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Brazilian Journal of Oceanography

On-line version ISSN 1982-436X

Braz. j. oceanogr. vol.60 no.2 São Paulo Apr./June 2012 



Bloom of Noctiluca scintillans (Macartney) Kofoid & Swezy (Dinophyceae) in southern Brazil



Luciana de Souza Cardoso

Universidade Federal Rural do Rio Grande do Sul Instituto de Biociências, Departamento de Botânica (Av. Bento Gonçalves, 9500, Prédio 43433, 91501-970 Porto Alegre, RS, Brasil) E-mail:



Descriptors: Bloom, HAB (Harmful Algal Bloom), dinoflagellates, subtropical.

Descritores: Floração, FAN (Floração de Alga Nociva), dinoflagelados, subtropical.



The dinoflagellate Noctiluca scintillans (Macartney) Kofoid & Swezy, commonly called sea sparkle, can aggregate into a bloom, and sometimes produces substances that are potentially toxic to marine life. Noctiluca scintillans is a large (up to 1200 μm), oblong, luminescent heterotrophic dinoflagellate, and is frequently associated with bloom events (ELBRACHTER; QI, 1998). The species is considered non-toxic, but is sometimes responsible for the mortality of fish and benthic fauna, associated with anoxia. More recently, it has been reported that N. scintillans may act as a vector of phycotoxins to higher trophic levels, by feeding on toxigenic microalgae (ESCALERA et al., 2007).

Noctiluca scintillans is widely distributed in temperate to tropical regions, where it commonly causes blooms (SRIWOON et al., 2008). The mechanism of bloom formation of N. scintillans has been examined in many parts of the world, e.g., in the German Bight (UHLIG; SAHLING, 1990), Dapeng Bay, South China Sea (HUANG; QI, 1997; WANG et al., 2008), Minnie Bay, Andaman Islands (EASHWAR et al., 2001; DHARANI et al., 2004), Sagami Bay, Japan (MIYAGUCHI et al., 2006), Thailand (SRIWOON et al., 2008), Gulf of Mannar, India (GOPAKUMAR et al., 2009), Red Sea off Saudi Arabia (MOHAMED; MESAAD, 2007), northern Adriatic Sea (UMANI et al., 2004), and several parts of the Australian coast (AJANI et al., 2001, MURRAY; SUTHERS, 1999, DELA-CRUZ et al., 2002).

Blooms by N. scintillans appear either pinkish-red or greenish. The former coloration has been reported in various temperate and subtropical waters, but the latter occurs only in tropical waters of the western Pacific and Indian oceans (ELBRACHTER; QI, 1998, SAITO; FURUYA, 2006). The majority of blooms are harmless water discolorations, predominantly caused by N. scintillans (AJANI et al., 2001). Hereafter, N. scintillans that lacks the symbiont is referred to as red Noctiluca (SRIWOON et al., 2008).

On the coast of the state of Rio Grande do Sul (RS), most blooms are formed by diatoms (Asterionellopsis glacialis). However, high concentrations of dinoflagellates are occasionally found, associated with low wave energy and high light intensity (ODEBRECHT et al., 1995). On the southern coast of Brazil, four mortality events have been recorded for the benthic fauna, associated with the presence of potentially toxic dinoflagellates (MACHADO, 1979; ROSA; BUSELATO, 1981; GARCIA et al., 1994, ODEBRECHT et al., 1995, MENDEZ, 1995). In this region, dinoflagellate blooms are irregular and seem to be more a response to the vagaries of unpredictable shifts in climatic factors, than to a deterministic mechanism. Nocturnal bioluminescence of Noctiluca scintillans was observed in northern RS in summer 2005, but was recorded only by a local newspaper (Zero Hora).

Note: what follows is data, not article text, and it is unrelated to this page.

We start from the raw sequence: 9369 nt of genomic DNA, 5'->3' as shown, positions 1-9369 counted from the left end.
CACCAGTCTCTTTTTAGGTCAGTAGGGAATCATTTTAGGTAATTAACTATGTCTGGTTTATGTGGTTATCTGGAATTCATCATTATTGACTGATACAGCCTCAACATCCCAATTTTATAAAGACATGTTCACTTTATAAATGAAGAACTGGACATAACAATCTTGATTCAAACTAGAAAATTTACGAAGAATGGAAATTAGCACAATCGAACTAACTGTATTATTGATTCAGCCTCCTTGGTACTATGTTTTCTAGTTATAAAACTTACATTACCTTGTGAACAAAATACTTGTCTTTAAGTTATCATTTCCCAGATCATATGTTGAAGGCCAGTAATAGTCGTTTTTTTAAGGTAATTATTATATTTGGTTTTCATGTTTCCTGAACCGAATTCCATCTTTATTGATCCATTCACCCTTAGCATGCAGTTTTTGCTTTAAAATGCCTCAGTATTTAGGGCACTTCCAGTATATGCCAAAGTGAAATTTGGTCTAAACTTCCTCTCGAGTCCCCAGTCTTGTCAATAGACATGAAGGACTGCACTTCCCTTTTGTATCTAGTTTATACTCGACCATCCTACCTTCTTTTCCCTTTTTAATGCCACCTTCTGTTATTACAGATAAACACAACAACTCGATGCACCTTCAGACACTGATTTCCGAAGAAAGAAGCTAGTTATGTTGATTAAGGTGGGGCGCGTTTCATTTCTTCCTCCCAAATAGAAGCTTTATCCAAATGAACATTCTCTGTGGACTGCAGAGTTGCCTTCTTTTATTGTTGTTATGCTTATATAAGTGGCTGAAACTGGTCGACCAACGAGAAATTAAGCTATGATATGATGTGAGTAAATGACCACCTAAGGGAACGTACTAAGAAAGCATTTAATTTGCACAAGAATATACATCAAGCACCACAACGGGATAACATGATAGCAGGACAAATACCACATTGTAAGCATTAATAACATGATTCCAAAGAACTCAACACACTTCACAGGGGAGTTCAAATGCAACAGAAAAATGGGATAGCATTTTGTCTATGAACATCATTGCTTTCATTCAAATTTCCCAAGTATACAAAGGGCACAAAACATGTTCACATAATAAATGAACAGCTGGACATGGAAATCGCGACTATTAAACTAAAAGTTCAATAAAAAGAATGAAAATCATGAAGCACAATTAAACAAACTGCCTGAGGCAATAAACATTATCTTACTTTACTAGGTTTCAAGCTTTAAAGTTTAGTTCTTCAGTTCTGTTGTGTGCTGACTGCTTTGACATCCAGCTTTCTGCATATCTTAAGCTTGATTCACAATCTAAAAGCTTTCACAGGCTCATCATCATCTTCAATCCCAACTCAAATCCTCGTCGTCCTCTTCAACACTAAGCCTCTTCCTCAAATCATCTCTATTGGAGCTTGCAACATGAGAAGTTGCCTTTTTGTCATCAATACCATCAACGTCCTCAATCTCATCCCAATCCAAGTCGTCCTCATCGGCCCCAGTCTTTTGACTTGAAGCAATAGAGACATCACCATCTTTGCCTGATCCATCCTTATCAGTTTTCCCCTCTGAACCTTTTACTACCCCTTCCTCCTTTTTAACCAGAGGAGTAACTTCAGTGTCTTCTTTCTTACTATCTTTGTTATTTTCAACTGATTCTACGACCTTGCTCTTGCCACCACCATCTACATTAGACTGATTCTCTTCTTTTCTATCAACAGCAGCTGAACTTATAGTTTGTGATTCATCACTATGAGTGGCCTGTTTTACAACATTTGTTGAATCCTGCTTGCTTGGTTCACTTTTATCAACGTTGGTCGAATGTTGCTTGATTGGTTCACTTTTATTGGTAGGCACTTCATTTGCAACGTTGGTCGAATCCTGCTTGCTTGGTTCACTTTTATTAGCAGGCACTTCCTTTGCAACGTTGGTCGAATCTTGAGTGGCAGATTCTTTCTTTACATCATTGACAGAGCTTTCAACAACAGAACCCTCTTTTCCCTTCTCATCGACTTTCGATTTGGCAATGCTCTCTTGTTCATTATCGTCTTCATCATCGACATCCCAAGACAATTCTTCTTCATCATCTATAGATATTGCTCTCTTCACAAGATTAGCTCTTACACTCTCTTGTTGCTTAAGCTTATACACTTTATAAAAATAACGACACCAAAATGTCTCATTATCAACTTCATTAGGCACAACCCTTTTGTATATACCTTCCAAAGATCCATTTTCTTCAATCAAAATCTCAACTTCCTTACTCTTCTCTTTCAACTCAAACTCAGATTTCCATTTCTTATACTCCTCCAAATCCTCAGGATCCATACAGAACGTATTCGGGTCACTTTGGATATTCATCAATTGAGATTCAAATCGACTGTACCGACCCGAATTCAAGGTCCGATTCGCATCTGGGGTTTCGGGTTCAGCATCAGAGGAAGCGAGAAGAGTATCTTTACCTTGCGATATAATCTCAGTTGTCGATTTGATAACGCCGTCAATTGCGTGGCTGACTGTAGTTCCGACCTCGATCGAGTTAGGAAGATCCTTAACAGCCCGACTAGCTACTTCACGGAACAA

The northern coast of Rio Grande do Sul extends for 120 km from Torres Beach at the border with the state of Santa Catarina, southward to Pinhal Beach. During three days in December 2008, a red color on the sea was visible from the beach1. On the first day (17 December), the bloom was visible at Capão da Canoa Beach (nearly 70 km from Torres Beach) and moved southward to Cidreira and Pinhal beaches by the third day (19 December), after which it vanished. The present report describes the first recorded reddish bloom of Noctiluca scintillans on the northern coast of Rio Grande do Sul, Brazil.

The area off the RS continental margin is influenced by several water masses, including the Tropical Water (TW) of the Brazil Current; the South Atlantic Central Water (SACW), also called Subtropical Water (STW); and the coastal branch of the Falklands Current, which transports Sub-Antarctic Water (SAW). The thermohaline properties of water on the continental shelf vary as a result of the volume of fresh water discharged by the plume of the Plate River (RPP) and the Patos Lagoon, and the degree of influence of the TW and SAW. More locally, four water masses influence the northern coast: Subtropical Water of the continental shelf (STWP), Sub-Antarctic Water of the continental shelf (SAWP), Tropical Water (TW), and the South Atlantic Central Water (SACW). Only the TW (≥18.5°C; ≥36‰) and SACW (≤18.5°C; ≥35.3‰) show temperature and salinity patterns independent of the seasons (MÖLLER et al., 2008). The discharge from Tramandaí Lagoon influences, to different degrees, the thermohaline properties of the water on the northern coast, mainly during the winter rains, but to a lesser degree than the larger Patos Lagoon and the Plate River.

During the morning of day 2 (December 18 2008) of the bloom, surface-water samples were collected from a PETROBRAS vessel, 800 m from Tramandaí Beach. The samples were collected following standard sampling procedure (APHA, 1995), using Van Dorn bottles (two, 1-L samples for quantitative analysis) and a plankton net with 63 µm mesh (one 1-L sample for qualitative analysis) in the same area of the bloom. The temperature was taken simultaneously, with a manual thermometer.

Noctiluca cell numbers were estimated from the mean counts in 1-mL and 5-mL water samples; cells were counted in the entire volume of a Sedgwick-Rafter chamber, using a Zeiss inverted microscope. The density was calculated in cells per liter (APHA, 1995).